NEW YORK (CNNMoney) -- After a stellar first-quarter performance, investors are hoping the stock market can maintain its momentum into the holiday-shortened week ahead.
The major indexes all posted gains last week, closing out a blockbuster quarter.
In the first three months of 2012, the Dow Jones industrial average gained 8.1%, the S&P rose 12% and the Nasdaq advanced 19%.
It was the biggest first-quarter gain for the Dow and S&P 500 since 1998, while the Nasdaq logged its best first quarter since 1991.
If history is any guide, April will be another strong month.
The S&P 500 has risen every April for the past five years, according to Schaeffer's Investment Research. The index has returned an average of 4.5% in April over the same period, making it the best month for the market by far.
Ryan Detrick, senior technical strategist at Schaeffer's Investment Research, expects stocks to continue moving higher on improving economic data in the United States.
"We continue to think the overall economic backdrop is steadily improving when you look at the jobs, manufacturing and consumer confidence data," said Detrick.
The gains in the first quarter were driven by improving economic data in the United States and easing concerns about the debt crisis in Europe. Stocks have also been boosted by expectations that the Federal Reserve will continue to support the economy, even as the outlook improves.
Stocks could find additional support if corporate earnings exceed investors' very low expectations, said Detrick. The first-quarter earnings season unofficially gets underway later in the month when Alcoa reports results on April 10.
Overall, S&P 500 earnings are forecast to slip 0.5% in the first quarter from the same period in 2011, according to FactSet. That would be the first time corporate profits declined since the third quarter of 2009.
In the week ahead, however, investors will be on watch for signs the U.S. economic recovery is gaining steam.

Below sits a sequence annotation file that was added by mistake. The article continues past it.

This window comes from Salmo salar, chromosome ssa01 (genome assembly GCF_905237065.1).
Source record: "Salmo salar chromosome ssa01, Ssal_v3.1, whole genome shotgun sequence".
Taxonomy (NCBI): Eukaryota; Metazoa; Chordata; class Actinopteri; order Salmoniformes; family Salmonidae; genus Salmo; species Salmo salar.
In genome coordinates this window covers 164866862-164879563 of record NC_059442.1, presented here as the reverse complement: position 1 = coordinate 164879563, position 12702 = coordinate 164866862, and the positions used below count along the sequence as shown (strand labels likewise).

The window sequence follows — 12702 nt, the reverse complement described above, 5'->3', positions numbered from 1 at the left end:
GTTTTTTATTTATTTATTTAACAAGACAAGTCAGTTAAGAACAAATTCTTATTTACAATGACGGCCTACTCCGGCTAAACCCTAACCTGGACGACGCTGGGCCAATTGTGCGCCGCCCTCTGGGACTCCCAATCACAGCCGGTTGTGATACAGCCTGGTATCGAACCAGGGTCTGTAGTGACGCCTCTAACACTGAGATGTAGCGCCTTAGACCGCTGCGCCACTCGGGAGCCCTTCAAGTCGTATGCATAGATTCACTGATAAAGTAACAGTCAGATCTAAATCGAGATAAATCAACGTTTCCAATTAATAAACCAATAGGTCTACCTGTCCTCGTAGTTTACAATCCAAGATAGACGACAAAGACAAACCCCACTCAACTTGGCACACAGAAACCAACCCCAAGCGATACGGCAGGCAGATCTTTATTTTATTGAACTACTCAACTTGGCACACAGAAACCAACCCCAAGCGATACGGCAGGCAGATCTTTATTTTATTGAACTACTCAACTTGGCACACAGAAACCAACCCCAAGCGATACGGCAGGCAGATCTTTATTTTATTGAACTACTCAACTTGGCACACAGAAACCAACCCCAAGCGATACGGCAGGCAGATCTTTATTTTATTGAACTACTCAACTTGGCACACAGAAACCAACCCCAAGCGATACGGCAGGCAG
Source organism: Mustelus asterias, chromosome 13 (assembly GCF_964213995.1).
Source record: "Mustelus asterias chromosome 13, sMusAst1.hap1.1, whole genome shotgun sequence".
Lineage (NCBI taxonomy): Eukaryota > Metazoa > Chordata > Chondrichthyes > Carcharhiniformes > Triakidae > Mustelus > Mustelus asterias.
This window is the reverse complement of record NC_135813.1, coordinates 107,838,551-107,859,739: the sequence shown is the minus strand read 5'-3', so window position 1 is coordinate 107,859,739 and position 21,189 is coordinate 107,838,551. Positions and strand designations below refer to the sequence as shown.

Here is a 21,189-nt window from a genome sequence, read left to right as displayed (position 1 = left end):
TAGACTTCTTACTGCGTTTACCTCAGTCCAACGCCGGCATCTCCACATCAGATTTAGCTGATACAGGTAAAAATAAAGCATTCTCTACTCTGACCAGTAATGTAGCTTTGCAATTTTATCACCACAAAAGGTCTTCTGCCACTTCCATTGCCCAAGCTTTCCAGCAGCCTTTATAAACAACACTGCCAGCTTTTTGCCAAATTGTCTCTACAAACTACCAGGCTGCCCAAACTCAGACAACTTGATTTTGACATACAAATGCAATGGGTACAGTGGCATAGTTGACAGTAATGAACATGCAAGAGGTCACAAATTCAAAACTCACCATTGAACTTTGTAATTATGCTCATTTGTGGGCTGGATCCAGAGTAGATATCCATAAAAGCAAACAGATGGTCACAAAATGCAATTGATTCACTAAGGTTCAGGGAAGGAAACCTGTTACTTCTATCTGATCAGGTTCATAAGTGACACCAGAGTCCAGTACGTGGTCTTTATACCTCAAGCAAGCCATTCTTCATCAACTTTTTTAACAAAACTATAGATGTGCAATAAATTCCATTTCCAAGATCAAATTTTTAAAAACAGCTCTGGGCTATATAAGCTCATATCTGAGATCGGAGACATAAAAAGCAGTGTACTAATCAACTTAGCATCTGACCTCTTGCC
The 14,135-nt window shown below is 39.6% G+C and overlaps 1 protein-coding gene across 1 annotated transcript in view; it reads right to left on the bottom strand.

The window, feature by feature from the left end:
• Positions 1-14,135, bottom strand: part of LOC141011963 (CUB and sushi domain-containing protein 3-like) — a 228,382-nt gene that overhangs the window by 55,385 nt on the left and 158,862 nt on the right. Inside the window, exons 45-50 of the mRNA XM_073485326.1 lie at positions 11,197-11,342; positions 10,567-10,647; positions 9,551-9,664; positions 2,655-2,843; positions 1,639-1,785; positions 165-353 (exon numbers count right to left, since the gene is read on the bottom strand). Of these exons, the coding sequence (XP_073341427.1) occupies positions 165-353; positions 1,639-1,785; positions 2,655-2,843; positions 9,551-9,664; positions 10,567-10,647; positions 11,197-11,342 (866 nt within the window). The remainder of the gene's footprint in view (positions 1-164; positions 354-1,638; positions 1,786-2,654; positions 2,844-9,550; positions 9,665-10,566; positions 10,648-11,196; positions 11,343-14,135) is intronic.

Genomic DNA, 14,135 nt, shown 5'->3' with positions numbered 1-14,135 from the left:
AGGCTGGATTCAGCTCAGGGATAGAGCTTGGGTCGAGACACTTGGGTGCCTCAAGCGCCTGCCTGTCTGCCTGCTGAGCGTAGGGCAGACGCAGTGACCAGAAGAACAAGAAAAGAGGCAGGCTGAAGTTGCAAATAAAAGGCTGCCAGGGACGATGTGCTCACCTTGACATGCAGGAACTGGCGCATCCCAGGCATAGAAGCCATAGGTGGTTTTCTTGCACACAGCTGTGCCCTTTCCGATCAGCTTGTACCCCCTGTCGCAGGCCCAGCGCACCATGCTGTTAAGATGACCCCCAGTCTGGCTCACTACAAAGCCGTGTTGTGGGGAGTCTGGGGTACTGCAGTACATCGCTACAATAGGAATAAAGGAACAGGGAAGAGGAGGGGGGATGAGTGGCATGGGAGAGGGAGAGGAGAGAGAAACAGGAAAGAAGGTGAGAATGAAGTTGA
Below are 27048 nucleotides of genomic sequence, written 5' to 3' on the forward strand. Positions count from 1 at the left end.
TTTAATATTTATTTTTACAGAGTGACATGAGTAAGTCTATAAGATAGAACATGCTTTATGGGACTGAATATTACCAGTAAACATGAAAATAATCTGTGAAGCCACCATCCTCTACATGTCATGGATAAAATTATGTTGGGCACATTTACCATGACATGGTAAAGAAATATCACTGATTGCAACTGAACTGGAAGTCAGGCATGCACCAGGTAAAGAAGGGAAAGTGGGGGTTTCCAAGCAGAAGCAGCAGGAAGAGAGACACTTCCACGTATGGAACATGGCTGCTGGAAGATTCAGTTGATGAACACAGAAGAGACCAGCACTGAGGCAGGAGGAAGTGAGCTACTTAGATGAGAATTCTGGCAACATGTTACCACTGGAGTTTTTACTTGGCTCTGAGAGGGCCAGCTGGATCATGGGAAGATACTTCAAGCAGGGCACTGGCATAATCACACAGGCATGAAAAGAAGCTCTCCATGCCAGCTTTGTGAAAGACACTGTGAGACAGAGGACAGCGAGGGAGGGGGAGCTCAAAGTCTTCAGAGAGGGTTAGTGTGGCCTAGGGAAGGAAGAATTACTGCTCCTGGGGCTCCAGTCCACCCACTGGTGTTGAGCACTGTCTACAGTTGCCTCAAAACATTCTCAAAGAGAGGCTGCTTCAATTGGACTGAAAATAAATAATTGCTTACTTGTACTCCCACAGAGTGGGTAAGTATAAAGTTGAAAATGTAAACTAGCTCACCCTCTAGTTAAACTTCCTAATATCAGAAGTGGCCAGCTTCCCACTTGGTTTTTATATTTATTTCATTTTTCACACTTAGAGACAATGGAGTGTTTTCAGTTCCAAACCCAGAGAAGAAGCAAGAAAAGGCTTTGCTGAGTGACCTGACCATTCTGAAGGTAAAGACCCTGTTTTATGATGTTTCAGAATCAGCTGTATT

"The market will be looking for reasons to move higher, go sidewise or start to consolidate," said Quincy Krosby, market strategist with Prudential Financial in Newark, N.J. "Investors will be focused on the data next week, particularly the employment and manufacturing numbers."
The main event will be Friday's non-farm payrolls report from the Labor Department. Economists expect the report to show that employers added between 215,000 and 225,000 jobs in March, after a gain of 227,000 jobs in February.
But stock investors won't get a chance to immediately respond, because the U.S. stock market will be dark for Good Friday. The bond market, meanwhile, will close early.
Investors might put extra emphasis on Wednesday's report on private-sector payrolls from ADP and the weekly jobless claims data Thursday, said Krosby.
Early in the week, the focus will be squarely on global manufacturing activity, with surveys of purchasing managers in the United States, Europe and China.
The official Chinese purchasing manager index, or PMI, which came out Sunday, rose 53.1 in March, up from 51 in February.
That reading was stronger than many analysts expected. Still, concerns about China's growth remain, and a separate manufacturing report from HSBC said China's factories faced "lackluster" demand.
On Monday, the eurozone PMI is expected to hold steady at 47.7 for March. In the United States, the ISM manufacturing index is expected to edge up to 53 in March from 52.4 in February.
"The market should be driven by the outlook for global growth as defined by global PMI indices," said Nick Kalivas, market strategist at Hadrian Partners.
Meanwhile, investors hope to get some insight into the Federal Reserve's policy-making process on Tuesday, when the central bank will release minutes from its most recent meeting.
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